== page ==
Good point about schools not offering the same programs, she may want a specialized degree.

2. retirebyforty on August 1, 2011 at 1:50 pm

That’s a great benefit. I would continue to contribute to the RESP. Who knows what will happen in 16 years. You can always transfer the RESP to another person right? (I don’t know the rule for RESP.)
2. Yes, I would strongly encourage the child to attend the school with tuition benefit as long as the university has the right program.

• Echo on August 1, 2011 at 10:08 pm

@retirebyforty – yes, we can transfer the RESP to another child. I think we have some employees at work who are counting on using this benefit for their children, and I don’t want to be in that position where that’s the only option. That being said, it’s a great benefit and a lot of money to turn down if she chose to go to another school.

3. My University Money on August 1, 2011 at 3:16 pm

We write quite a bit about RESPs, and I agree wholeheartedly with David. That tuition benefit is awesome, and would be a great boon to your daughter’s education, but with so much career change going on these days, who knows where you’ll be in that many years. The other thing is that she might want to go to school away from home which could mean a higher tuition and more living costs (which RESPs are nice to help out with as well). Finally, I’m not sure what your family situation is like, but you can always shift the RESP over to any other children you have with no penalty.

Here is what I would recommend. As a result of the fact you’re starting so early and are in an advantageous position in regards to tuition, you are in the perfect spot to take some increased risk in your RESPs. David is right, to not take the immediate CESG grant that is essentially an automatic 20% ROI is pretty crazy (compare it to paying down your mortgage), and with his efficient withdrawal methods it is pretty ideal. There are a few online brokerages now that allow you to trade within RESPs now. With stocks getting hit hard for the next year or so (at least) you could probably find some great entry positions and you’ll have a very long time horizon to gradually shift into more stable investments.

• Echo on August 1, 2011 at 10:14 pm

@My University Money – I think we all agree that 16 years is much too long to make plans to count on this benefit.

Regarding the CESG, as I mentioned to David we are not able to contribute enough to fully max out the RESP.

I like your point about being a bit more aggressive with the investments. With the longer time frame we should be doing this anyway.

4. R Winklareth on August 1, 2011 at 8:13 pm

1. It seems to me that the tuition benefit will be taxable..either to you or her…might be something you look into.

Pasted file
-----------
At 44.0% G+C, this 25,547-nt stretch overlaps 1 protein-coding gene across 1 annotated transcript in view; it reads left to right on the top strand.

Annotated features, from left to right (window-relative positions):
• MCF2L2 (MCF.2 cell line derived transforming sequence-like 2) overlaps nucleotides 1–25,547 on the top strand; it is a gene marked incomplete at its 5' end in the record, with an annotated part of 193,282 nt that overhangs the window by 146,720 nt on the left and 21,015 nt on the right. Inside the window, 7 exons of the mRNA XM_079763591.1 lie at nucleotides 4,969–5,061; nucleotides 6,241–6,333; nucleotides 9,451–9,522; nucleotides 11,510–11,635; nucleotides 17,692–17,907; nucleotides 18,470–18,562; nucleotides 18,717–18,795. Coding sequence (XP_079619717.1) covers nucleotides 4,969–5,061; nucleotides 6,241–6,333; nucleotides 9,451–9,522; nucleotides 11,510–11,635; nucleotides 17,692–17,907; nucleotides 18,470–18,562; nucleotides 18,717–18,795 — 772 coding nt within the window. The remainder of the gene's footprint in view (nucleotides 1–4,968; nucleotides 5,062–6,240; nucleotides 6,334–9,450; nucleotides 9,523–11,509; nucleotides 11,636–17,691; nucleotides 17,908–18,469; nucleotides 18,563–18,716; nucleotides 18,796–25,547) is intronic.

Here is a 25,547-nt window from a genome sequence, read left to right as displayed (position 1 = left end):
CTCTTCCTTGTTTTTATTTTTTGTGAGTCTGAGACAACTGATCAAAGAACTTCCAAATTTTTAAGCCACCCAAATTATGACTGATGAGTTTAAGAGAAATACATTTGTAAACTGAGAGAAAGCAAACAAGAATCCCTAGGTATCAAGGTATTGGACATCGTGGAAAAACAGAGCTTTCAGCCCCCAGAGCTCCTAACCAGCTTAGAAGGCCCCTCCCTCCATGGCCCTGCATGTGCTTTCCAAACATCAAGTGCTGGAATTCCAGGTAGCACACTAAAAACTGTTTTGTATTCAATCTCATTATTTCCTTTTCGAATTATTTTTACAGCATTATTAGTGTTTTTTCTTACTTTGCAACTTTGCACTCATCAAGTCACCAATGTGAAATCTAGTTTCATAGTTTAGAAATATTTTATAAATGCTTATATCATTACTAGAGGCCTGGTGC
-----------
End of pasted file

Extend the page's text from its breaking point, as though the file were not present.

2. I have one daughter going to University in Toronto, it costs us approx \$22 000 per year for tuition, residence, meal plan (very expensive!!!) travel back & forth to Ottawa, books etc.
3. Daughter #2 studies in Ottawa…budgeted costs for books. bus passes, studies….\$9,000 and then throw on whatever you want for clothes and going out.
Either way you will likely need all that you have put into your RESP if your daughter goes for 4 yrs like mine.
I have a 3rd DS who is 15…I am maxing out my last 2 yrs at \$5000 .
I agree with David…keep putting the money in. The \$400 is taxable in the child’s hands…my take was to have my Ottawa DD who made almost nothing last year take all the grants (both Federal and QC where we live ) and then split the money between the 2 girls. The grant came in my daughter:s name and all the money I put in, came in a cheque to me so I had the control of what I did with the money. I also have a family plan (and left money in for DS) so it is also possible for me to pull everything out for the girls if my DS doesn’t go on…(1 DD plans to do her master’s…that’s why she stayed home for the BA).
I also took the Child tax credit (way back when I first started it was \$20 per month and I decided I didn’t really need it so I had it go into a special account in trust) I set up 2 DRIPS on the advice of my mother which I still have for them (at that time RESP’s were not very attractive and very limiting) which made the dividend taxable in my kids hands. I tried not to touch my child tax credits and I called it the education fund…it paid for orthodontics for 3 and all sorts of things plus their schooling…but the trick was to let it sit there and not touch it.

• Echo on August 1, 2011 at 10:23 pm

@R Winklareth – Yes, there are taxes to consider on the tuition benefit.

Thanks for sharing your situation with regards to sending your kids to post secondary. That’s quite the discrepancy between the local school and the out of town school.

I like your suggestion of deferring the child tax credit and setting up an education fund with it.